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    • May 2009
    • 9780231148108
  • 248 Pages
  • Hardcover
  • $30.00


    • May 2009
    • 9780231519731
  • 248 Pages
  • E-book
  • $29.99

There's Nothing I Can Do When I Think of You Late at Night

Cao Naiqian; Translated by John Balcom

Set among a remote cluster of cave dwellings in Shanxi province, There's Nothing I Can Do When I Think of You Late at Night is a genre-defying exposé of rural communism. In a series of vivid, interlocking vignettes, several narrators speak of adultery, bestiality, incest, and vice, revealing the consequences of desire in a world of necessity.

The Wen Clan Caves are based on an isolated village where the author, Cao Naiqian, lived during the Cultural Revolution. The land is hard and unforgiving and the people suffer in poverty and ignorance. Through the individual perspectives of the Wen Clan denizens, a complete portrait of village life takes shape. Dark yet lyrical, Cao's snapshots range from pastoral stories of childhood innocence to shocking accounts of brutality and terror. His work echoes William Faulkner's Go Down, Moses and Sherwood Anderson's Winesburg, Ohio, yet the author's depictions of elemental passions and regional mores make the book entirely his own.

Celebrated for its economy of expression, flashes of humor, and an emphasis on understatement rarely found in Chinese fiction, There's Nothing I Can Do When I Think of You Late at Night is an excellent introduction to the power and craft of Cao Naiqian. His vivid personalities and unflinching realism herald the haunting work of an original literary force.

About the Author

Cao Naiqian was born in Shanxi in 1949. Since 1972, he has worked as a police detective in the Public Security Bureau of Datong City, Shanxi. Cao Naiqian began writing in 1986 at the age of thirty-seven, and his works have been translated into several languages. They include The Loneliness of Buddha, The Last Village, and There's Nothing I Can Do When I Think of You Late at Night.John Balcom is associate professor and head of the Chinese program at the Graduate School of Translation and Interpretation, Monterey Institute of International Studies. He has translated twelve books, including Guo Songfen's Running Mother and Other Stories and Li Qiao's Wintry Night.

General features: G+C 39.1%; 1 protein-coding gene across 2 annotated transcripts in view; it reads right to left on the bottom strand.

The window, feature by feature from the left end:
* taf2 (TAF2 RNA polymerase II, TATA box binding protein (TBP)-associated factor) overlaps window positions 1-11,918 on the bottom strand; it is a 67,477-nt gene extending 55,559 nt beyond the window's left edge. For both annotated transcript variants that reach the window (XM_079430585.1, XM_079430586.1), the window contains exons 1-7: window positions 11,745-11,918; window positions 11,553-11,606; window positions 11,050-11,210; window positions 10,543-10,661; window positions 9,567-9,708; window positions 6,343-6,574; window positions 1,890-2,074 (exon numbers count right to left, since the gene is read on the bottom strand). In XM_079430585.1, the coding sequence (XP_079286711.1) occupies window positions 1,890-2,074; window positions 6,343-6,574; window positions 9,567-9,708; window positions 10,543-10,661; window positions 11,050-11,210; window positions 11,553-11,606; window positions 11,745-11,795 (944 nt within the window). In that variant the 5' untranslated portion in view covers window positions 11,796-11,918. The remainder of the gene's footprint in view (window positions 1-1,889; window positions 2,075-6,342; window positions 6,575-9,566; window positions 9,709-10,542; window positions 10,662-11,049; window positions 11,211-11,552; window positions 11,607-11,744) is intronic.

Cao examines the often barbaric side of human nature in the face of stark poverty and extreme necessity.

Introduction: The Austere Lyricism of Cao Naiqian, by John BalcomThe In-lawWomenLeng Er's MadnessIn a Nest of Oat StrawUncle PothookMenThievesWidow SanDogPartyLeng Er, Leng ErLucky OxEating CakesOld GuijuDanwaHeinu and Her AndiSun-Drenched NestThe Woman of the Zhu HouseholdLucky Ox, Lucky OxHeavenly SunThe Graveyard ShiftDog, DogChou Bang Herds SheepThe Taste of Oat FlourWen Shan's WomanOld YinyinWatching the FieldsOld Guiju and His White NeckFlushing out Ground SquirrelsCorncob, by 05cao00_toc.doc:

2010 Northern California Book Award for Translation of Fiction